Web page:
Wednesday, January 5, 2011

My Magnificent Defeat

When I was at Laity Lodge last fall for the writer’s retreat with the High Calling staff, I spent some time in the bookstore (my wife would not be surprised). It’s a small shop, but it's packed with some truly fine things to read. You can also use it something like a library, returning a book or books when you’re finished reading or when you leave.

I found wonderful things in that shop – poetry, fiction, memoirs, meditations and all other kinds of works involving faith. And I found two works by Frederick Buechner.

Buechner, now 84, published his first novel in 1950. His writings cross genres. The first work of his that I ever read was the novel Brendan, published in 1987. I have the paperback edition, published in 1988, so that would have been about the time I read it. It’s the story of the seafaring Irish monk who spent his life searching for the terrestrial paradise (roughly 484 to 577 A.D.) (yes, I know I wrote A.D.; I will resist “C.E.” to my grave, but that’s another blog post).

More than 20 years earlier, Buechner, a Presbyterian minister, published The Magnificent Defeat. This is one of the books I found in the Laity Lodge bookstore. This particular edition was the paperback published in 1985, some 24 years before I was holding it in my hand. I asked, but no one really knew how a 24-year-old paperback ended up in a small bookshop that sold mostly new books. (It sounds like the making of a short story.)

So I bought it, but I waited for a couple of months before I read it. It is a series of meditations, possibly sermons but they don’t really read like sermons, based on various passages of scripture.

Confession time: the meditations in this book have prompted at least one poem (“The gods are dying”) and the whole series of blog posts I did for Christmas on the innkeeper, the shepherd, the wise man and so on. And this work is so rich that it’s capable of inspiring a lot more. Not bad for a slim volume of 144 pages.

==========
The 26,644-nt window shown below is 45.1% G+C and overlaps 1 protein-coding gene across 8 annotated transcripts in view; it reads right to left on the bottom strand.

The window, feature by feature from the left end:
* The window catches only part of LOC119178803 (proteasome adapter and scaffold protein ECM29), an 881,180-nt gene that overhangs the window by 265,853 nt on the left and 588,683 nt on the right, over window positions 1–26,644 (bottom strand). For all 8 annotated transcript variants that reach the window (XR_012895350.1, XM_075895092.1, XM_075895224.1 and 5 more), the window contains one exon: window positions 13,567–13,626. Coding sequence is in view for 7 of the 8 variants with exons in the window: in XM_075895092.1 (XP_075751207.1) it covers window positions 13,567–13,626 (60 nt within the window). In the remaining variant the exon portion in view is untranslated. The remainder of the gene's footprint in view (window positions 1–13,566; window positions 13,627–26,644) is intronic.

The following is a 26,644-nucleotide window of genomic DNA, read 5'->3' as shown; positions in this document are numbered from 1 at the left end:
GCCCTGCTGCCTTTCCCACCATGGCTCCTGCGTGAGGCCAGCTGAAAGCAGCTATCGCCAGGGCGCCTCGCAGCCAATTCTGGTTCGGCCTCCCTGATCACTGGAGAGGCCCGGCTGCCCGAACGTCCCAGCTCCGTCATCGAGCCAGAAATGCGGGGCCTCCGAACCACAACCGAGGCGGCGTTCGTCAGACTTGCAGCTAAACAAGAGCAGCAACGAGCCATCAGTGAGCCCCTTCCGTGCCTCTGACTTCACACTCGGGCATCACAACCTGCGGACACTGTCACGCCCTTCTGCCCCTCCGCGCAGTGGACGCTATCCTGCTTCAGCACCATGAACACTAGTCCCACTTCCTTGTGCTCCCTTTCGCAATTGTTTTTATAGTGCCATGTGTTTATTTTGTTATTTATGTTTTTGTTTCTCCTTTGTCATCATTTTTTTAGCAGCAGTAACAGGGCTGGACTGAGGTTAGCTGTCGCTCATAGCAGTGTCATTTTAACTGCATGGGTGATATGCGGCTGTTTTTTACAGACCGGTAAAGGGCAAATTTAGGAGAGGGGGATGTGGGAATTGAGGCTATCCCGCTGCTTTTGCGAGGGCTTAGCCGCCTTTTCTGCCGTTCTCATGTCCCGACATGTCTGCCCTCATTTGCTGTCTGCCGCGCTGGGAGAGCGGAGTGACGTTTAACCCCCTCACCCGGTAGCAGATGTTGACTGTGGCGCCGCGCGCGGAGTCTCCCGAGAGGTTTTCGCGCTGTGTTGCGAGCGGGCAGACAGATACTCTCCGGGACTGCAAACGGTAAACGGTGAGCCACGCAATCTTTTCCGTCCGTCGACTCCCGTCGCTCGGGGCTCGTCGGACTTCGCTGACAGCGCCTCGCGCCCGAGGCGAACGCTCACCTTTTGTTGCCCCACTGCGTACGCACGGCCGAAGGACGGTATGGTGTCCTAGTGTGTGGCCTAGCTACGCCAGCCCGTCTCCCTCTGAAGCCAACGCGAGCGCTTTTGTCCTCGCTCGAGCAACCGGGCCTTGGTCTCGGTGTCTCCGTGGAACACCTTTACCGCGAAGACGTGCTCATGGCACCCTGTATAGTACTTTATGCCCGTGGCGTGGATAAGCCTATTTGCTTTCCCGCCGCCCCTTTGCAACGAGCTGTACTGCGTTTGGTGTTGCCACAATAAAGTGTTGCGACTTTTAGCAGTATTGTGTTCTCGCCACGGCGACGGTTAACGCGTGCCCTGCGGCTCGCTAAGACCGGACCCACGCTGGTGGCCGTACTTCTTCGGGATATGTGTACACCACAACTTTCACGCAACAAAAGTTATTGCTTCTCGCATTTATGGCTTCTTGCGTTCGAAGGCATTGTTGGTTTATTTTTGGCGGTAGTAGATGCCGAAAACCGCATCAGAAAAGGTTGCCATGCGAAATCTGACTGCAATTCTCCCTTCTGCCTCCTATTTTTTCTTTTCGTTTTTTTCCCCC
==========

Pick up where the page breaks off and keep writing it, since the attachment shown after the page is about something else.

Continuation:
It had been a long time since I read any of Buechner’s writings, and The Magnificent Defeat reminded me both of what I cherished about his work and what I had been missing by not going back and reading all of it.

The title, by the way, is like several of his titles – harking back to the magical novels of Charles Williams, friend of C.S. Lewis and a fellow Inkling. The defeat of the title is God’s defeat of the human soul.

That idea alone is worth pondering a long time.


JC Dude said...

My Magnificent Defeat...I like the sound of that! Might have to go looking for that....thanks Bro' said...

Glynn, I remember that bookstore too. Although I avoided it because I had such a pile of unfinished books that I felt a need to discipline myself!

I love that title. It's no wonder you were attracted to it. Sounds like some excellent material in there, too.

David Rupert said...

I am huge Buechner fan. In fact, just pulled out my two thin bucks penned by him for another read.

A great mind with a wonderful pen.

M.L. Gallagher said...

haven't read Buechner. Have quoted him. Now, it's time for reading.

thanks Glynn for the spark to get me going!

H. Gillham said...

I'm shaking the cobwebs from my brain this morning, and then you throw down "God's defeat of the human soul" as being an "idea alone..worth pondering."

*shakes head to clear*

Then throw in Buechner's title with the defeat being "magnificent," and I might have to write that down to ponder.

Oh, what a mighty gift He gave us and look what I did with it.


BTW: Happy New Year

Laura said...

I hate to admit that I've not read any of his works. Just give me time. I'm working my way through all of C.S. Lewis' stuff that I haven't read. Like Bradley, I've promised myself not to buy anymore books until I finish this stack of wonderfuls I have. Of course, I must have Maureen's poetry book when it comes out. I'm still hopeful I might be able to finish most of my stack by it's release. But not that hopeful :).

Graceful said...

I have read a bit of Frederick B (I dare not spell his last name...I always get it wrong). I admit, I found him challenging. I gave up halfway through the only book of his I ever tried to read (and now I can't even recall the title). But the fact that this volume inspired those awesome nativity posts of yours, well that's compelling enough for me. I may have to find myself a copy (although I may try Amazon first before heading down to Texas!).

Thanks for the inspiration, Glynn, and for getting me back on the Fred B. bandwagon!

Graceful said...

Oky, I had to come back because I had a revelation this morning: it's not Frederick B. I find so incredibly's Deitrich Bonhoeffer (another spelling nightmare). I read something of his that my pastor recommended, and I had to abandon it halfway through -- every sentence I had to read like 4 times, and it just got to be too much.

Anyway, I LOVE Frederick B. -- I quote him a lot on the blog. And my journal is filled with quotes from him. I can't believe I mixed the two up -- what's wrong with me?!

Cheryl said...

Loved this post Glynn! It reminded me of the I profound moment of worship I experienced as I entered that bookstore. It was as if I was surrounded by a great cloud of witnesses, past and present - amid a group of flesh and bones witnesses (you and so many others). Hard to explain but powerful.

Like Laura & Bradley, I resisted temptation to buy more. So many books, so little time.